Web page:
CHICAGO - The president of a Chinese honey manufacturer pleaded guilty Thursday to conspiring to avoid U.S. anti-dumping duties by illegally importing honey that was falsely identified as coming from the Philippines. This guilty plea resulted from an investigation conducted by U.S. Immigration and Customs Enforcement (ICE).
Yong Xiang Yan, 60, pleaded guilty to conspiring to smuggle 15 full container loads of Chinese honey into the United States and avoiding anti-dumping duties of approximately $635,515. Yan admitted that between 2005 and February 2008 he conspired with others - including nine individuals in the United States and Asia, and a German trading company and its subsidiaries in the United States, Beijing and Hong Kong - to illegally import Chinese honey, including adulterated honey, into the United States.
As relevant conduct to be considered at sentencing, Yan acknowledged that he authorized an additional 21 shipments of Chinese honey through the Philippines and Thailand, which entered the United States in the state of Washington. An additional $3.3 million in anti-dumping duties were avoided on these shipments, bringing the total figure avoided to approximately $3,953,515.
Yan is the president of Changge City Jixiang Bee Product Co. Ltd., a honey manufacturer located in Henan, China. He was arrested May 6 in Los Angeles on federal charges filed in Chicago. He has remained in federal custody since his arrest.
According to court documents, some of the Chinese honey Yan shipped to the United States was adulterated with antibiotics, specifically Norfloxacin and Ciprofloxacin, which are banned from domestic foods.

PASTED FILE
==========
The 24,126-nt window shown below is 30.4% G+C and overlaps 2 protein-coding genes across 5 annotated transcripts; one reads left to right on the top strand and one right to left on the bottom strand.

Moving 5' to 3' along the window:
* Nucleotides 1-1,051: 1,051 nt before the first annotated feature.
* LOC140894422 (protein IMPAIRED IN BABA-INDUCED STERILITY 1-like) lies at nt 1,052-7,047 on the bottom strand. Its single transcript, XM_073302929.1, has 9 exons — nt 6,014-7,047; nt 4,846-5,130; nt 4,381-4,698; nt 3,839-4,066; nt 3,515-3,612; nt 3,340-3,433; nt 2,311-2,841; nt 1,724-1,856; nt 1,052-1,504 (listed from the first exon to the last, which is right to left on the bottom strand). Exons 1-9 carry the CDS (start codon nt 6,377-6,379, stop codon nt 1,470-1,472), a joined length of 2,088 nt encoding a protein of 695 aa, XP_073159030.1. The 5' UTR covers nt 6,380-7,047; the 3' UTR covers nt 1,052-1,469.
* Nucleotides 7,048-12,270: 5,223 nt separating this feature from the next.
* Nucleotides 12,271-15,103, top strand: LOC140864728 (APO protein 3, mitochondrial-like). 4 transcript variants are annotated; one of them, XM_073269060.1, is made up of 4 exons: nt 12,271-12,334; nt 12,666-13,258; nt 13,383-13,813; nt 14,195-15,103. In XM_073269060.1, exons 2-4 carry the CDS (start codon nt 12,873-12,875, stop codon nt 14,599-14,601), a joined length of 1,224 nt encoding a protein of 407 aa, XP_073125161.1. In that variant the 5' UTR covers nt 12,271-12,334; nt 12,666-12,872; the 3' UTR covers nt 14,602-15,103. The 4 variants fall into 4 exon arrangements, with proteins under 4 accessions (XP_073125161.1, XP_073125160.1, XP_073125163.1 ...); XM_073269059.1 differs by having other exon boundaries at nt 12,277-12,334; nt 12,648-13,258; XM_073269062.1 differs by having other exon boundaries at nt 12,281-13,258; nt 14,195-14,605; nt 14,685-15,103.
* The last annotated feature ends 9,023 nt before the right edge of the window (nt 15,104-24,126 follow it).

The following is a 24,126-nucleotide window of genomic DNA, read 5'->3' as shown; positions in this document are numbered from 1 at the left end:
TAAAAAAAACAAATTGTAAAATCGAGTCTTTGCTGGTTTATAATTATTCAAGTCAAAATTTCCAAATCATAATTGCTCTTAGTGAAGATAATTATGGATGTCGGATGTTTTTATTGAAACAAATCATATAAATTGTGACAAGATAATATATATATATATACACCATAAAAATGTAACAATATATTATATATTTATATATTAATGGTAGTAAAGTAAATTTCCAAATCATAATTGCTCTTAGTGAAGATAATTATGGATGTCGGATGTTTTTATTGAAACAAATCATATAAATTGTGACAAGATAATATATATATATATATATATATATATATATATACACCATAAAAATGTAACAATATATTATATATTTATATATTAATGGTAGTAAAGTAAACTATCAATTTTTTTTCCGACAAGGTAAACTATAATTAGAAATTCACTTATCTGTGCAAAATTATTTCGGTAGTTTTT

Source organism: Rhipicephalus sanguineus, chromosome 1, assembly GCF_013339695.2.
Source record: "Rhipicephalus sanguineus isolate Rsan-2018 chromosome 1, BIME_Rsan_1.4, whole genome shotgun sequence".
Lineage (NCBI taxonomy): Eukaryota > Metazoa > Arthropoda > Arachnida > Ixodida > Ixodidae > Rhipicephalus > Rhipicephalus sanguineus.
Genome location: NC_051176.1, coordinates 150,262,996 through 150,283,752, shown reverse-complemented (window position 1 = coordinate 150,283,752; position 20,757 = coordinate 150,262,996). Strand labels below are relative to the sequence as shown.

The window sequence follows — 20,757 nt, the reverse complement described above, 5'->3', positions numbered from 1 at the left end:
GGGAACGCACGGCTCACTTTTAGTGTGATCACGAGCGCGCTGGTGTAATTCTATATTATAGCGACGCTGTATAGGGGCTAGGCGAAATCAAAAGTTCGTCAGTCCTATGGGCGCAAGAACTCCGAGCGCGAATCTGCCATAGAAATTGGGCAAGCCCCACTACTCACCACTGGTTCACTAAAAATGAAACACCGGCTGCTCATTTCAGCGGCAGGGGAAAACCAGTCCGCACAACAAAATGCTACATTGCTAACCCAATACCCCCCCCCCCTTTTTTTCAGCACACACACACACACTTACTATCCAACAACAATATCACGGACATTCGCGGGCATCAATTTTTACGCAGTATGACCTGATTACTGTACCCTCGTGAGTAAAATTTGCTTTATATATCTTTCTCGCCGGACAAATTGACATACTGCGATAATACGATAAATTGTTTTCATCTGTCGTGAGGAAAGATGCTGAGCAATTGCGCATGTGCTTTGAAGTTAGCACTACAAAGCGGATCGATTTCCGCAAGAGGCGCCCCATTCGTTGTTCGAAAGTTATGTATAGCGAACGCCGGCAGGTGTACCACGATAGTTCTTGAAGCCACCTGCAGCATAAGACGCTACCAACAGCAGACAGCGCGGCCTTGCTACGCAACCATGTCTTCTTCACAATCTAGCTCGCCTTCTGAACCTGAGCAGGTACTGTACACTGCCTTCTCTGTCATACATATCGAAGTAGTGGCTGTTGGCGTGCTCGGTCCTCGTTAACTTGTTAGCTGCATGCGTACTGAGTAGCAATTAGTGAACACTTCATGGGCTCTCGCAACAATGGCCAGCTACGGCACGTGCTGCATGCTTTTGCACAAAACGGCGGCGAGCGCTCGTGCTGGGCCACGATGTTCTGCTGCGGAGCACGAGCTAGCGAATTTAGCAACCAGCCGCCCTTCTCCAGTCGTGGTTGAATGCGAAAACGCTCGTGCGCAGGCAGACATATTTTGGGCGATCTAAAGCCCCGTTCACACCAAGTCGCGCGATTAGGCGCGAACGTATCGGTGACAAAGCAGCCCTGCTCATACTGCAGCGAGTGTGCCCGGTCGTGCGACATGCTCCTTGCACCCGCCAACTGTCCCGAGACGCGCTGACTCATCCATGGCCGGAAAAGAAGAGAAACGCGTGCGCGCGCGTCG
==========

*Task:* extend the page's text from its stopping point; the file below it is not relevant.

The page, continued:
Neither the charges or the plea agreement indicate any instances of illness or other public health consequences attributed to consumption of the honey, nor does it identify any store brands or domestic supply chain of any honey that was illegally imported or adulterated.
Yan pleaded guilty Oct. 29, before U.S. District Judge Wayne Andersen, Northern District of Illinois. Sentencing is scheduled for April 22, 2010. Yan faces a maximum penalty of five years in prison and a $250,000 fine.
"Anyone who mislabels goods imported into the United States defrauds the U.S. government and gains an unfair financial advantage over their competitors," said Gary Hartwig, special agent in charge of the ICE Office of Investigations in Chicago. "ICE investigates criminals who try to circumvent our nation's customs laws to profit illegally. These laws protect U.S. businesses and the American public."
Another Chinese national who was arrested with Yan pleaded guilty in August in Seattle to similar federal charges. Boa Zhong Zhang arranged honey shipments for Yan's company and worked under his supervision. Charges remain pending in Seattle against a third man identified in Yan's plea agreement as Chung Po Liu, of suburban Seattle.
The government is being represented by Assistant U.S. Attorneys Andrew Boutros and William Hogan, Northern District of Illinois.